There are actually two zoos in Macau but as neither is particularily special they don't appear on the average tourists list of places to visit. The actual 'Macau Zoo' within the city of Macau is located within the Floral Garden Park at the base of Guia Hill.
It is a quite pleasant little place to visit and only a short walk from anywhere in the city centre.
The other Macau collection is located on Coloane Island within Seac Pai Van Park.
This is one of a series of zoo reports that was actually included within my travel journal ‘The Itinerant ZooKeeper’. Initially I started to extract the zoo data but found the reading was diminished by it. So look on it as a zoo travelogue. The only major edits I have done is a little censoring and to remove the Casanova exploits.
A family in Macau Zoo
Tuesday 13th February 2007
It is not possible to visit Macau without being aware of the Casino culture. This is how and why present day Macau exists. We had not been anywhere near a gaming table in this or our previous visit. Today though we made our way down to casino land because it is the best place to catch a taxi. We went into the newest open place, the Grand Lisboa. Very opulent with an entrance foyer like an eight star hotel. We never ventured further than the foyer.
Asiatic Black Bear
Today we went to Macau Zoo. Not somewhere many people will have heard about as it does not figure that highly on the tourist itinerary Actually it is not a bad place though there is not too much to it and it is not inspiring. It is situated in Yi Lung Hau Gung Yuen or the Floral Garden Park at the base of Guia Hill.
The signage is good though limited to Chinese and Portuguese but does include that all important scientific name. No map but there was a colour photo. All the stock that I saw was in good health. There was restricted viewing of some aviaries because of the Avian influenza restrictions and the largest most attractive aviary closed and birds moved into a smaller more manageable area. The open waterfowl area had been ingeniously blocked off using a lot of netting and bamboo poles.
Not much in there though. The inevitable domestics plus three single swans and a common crane. There were Red-eared terrapins in abundance, but then where is there not these days? They are slowly taking over the world. These were in a small pool but it was deep enough and it was clean.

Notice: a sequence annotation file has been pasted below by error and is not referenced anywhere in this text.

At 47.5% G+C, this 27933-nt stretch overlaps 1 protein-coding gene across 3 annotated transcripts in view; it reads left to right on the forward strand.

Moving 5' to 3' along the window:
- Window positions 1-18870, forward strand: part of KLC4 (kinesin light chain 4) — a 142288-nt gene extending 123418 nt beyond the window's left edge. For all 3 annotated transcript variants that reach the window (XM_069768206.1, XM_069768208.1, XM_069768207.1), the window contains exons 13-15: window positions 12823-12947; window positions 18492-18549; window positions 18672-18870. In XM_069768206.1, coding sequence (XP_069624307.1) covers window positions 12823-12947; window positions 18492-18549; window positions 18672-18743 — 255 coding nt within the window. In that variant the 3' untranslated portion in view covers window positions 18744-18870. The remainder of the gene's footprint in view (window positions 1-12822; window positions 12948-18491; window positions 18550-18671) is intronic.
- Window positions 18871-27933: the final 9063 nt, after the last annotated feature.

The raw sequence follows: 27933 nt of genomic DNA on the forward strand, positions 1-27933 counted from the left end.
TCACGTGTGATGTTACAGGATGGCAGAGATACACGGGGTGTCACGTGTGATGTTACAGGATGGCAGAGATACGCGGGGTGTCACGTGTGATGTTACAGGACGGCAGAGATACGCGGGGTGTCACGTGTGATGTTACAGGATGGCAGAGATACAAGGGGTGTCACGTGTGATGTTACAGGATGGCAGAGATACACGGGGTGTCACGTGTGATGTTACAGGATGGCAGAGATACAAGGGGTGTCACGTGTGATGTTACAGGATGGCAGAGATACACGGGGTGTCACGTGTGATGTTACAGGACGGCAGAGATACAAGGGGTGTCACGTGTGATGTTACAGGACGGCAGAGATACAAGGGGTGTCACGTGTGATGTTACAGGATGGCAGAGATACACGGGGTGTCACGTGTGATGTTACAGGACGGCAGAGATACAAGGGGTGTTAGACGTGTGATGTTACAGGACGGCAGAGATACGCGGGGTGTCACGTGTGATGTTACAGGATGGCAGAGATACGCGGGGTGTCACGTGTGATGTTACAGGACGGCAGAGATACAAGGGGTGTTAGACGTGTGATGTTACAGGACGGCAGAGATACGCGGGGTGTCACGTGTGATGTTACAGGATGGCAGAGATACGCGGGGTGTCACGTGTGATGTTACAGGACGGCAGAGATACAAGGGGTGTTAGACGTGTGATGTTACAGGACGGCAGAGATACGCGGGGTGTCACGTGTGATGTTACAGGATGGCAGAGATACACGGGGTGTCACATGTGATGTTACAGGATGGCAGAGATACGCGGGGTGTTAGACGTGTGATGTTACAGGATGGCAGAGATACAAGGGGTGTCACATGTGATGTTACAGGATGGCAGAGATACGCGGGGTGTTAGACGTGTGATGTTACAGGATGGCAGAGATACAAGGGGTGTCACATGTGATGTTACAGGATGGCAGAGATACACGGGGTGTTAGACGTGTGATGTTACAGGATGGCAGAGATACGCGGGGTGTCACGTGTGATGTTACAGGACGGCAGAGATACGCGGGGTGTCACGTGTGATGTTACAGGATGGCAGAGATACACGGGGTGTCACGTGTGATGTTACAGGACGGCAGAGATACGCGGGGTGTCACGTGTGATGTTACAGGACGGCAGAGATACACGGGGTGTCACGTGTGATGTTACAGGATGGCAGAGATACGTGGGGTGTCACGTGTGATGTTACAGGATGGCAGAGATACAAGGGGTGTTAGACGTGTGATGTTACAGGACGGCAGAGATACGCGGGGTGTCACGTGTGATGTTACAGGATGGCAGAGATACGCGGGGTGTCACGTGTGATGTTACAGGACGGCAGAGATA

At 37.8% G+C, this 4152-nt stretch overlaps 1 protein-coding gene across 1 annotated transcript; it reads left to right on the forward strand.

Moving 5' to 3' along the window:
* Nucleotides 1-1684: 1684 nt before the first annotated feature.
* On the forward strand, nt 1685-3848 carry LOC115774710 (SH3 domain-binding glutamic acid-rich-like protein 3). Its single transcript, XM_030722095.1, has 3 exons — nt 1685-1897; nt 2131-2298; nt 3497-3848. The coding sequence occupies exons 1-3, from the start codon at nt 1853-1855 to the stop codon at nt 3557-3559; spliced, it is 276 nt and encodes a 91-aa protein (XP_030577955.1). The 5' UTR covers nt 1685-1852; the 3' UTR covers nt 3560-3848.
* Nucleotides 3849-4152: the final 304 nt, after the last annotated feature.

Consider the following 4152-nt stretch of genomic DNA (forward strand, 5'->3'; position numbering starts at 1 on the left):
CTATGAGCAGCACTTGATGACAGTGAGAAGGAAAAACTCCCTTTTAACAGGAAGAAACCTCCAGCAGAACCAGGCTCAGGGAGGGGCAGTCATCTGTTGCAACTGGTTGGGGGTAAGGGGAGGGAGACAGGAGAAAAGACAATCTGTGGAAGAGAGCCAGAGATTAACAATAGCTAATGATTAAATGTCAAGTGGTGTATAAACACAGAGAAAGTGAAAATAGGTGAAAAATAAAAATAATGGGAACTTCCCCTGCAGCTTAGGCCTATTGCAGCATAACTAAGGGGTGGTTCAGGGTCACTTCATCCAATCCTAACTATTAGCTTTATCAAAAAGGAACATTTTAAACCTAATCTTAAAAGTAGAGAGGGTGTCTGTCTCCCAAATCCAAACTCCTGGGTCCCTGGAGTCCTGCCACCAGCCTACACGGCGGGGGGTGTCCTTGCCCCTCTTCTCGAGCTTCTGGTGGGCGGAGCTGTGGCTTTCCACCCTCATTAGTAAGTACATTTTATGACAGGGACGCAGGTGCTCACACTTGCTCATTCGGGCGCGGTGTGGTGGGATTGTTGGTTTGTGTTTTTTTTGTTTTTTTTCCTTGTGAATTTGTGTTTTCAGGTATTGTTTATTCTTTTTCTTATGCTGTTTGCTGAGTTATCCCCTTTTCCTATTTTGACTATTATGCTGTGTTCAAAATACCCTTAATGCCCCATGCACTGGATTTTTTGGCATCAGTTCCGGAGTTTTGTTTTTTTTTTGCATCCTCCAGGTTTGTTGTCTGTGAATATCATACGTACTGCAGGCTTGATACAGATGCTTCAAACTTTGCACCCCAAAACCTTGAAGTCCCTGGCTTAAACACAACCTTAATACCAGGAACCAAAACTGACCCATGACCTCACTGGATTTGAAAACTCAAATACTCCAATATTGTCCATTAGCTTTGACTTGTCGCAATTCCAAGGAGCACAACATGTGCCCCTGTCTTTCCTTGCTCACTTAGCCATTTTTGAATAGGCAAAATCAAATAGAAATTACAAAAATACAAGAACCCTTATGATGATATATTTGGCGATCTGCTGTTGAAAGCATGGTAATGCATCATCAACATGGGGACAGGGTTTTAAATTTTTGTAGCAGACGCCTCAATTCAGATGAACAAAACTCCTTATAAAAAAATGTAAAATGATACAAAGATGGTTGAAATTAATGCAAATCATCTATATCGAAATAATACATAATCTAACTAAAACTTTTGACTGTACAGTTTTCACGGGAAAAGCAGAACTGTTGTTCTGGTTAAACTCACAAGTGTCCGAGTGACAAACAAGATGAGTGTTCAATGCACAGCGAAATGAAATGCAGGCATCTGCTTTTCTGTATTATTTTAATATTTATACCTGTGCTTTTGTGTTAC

A single female Francois' Langur Semnopithecus francoisi with a youngster had free run of three cages. These had plenty of cage furniture, evidence of past enrichment. The cage was old fashioned and horrible to look at but efforts had been made to make the best of a bad job and here I think they succeeded. This was one of those collections where the 'Enrichment DVD' could/will work wonders. Someone cares but does not know what to do works here. They need the practical inspiration.
There was a large mixed Macaque cage. The sign suggested there was only Rhesus in there but I saw Japanese and Pigtail macaques too. The enclosure was big enough, there were the expected tyres on chains (who was the first to come up with that one?) but little else to do.
There was a Himalayan bear enclosure. I did not think it too bad. The terrace design allowed the animals to see out. The water at the bottom of the slope was clean. Again it needed a bit of an enrichment kick but as far as bear enclosures go in Asia it was one of the better ones that I have seen lately and much better than that in Singapore Zoo. I did not see the bears though as they had free access to the dens and were sleeping inside. How refreshing is that? Not locked out to pander to the public.
After the zoo we took a cable car up Guia Hill and walked further on up to the fort and chapel. Brilliant views over the city. We spotted a lime green church in the distance and walked down to it. Set in a large and interesting cemetery which contained that 'one' grave that really set itself apart. Mind you there were many special graves here, practically all of them held photographs of the deceased and one or many tokens of affection like rosaries or small statues. Some even had small temple guardian dog statues showing that people were covering all options. It was a beautiful graveyard. I think what really saddened me was the thought that if this was the UK the vandals would have been around toppling stones and stealing anything that wasn't nailed down...but then they would try. I was interested to learn from Gloria that this was the first time she had visited a church set in a cemetery....seems it is not done in the Philippines and come to think of it I hadn't noticed one. It is of course more the rule rather than the exception within the UK.
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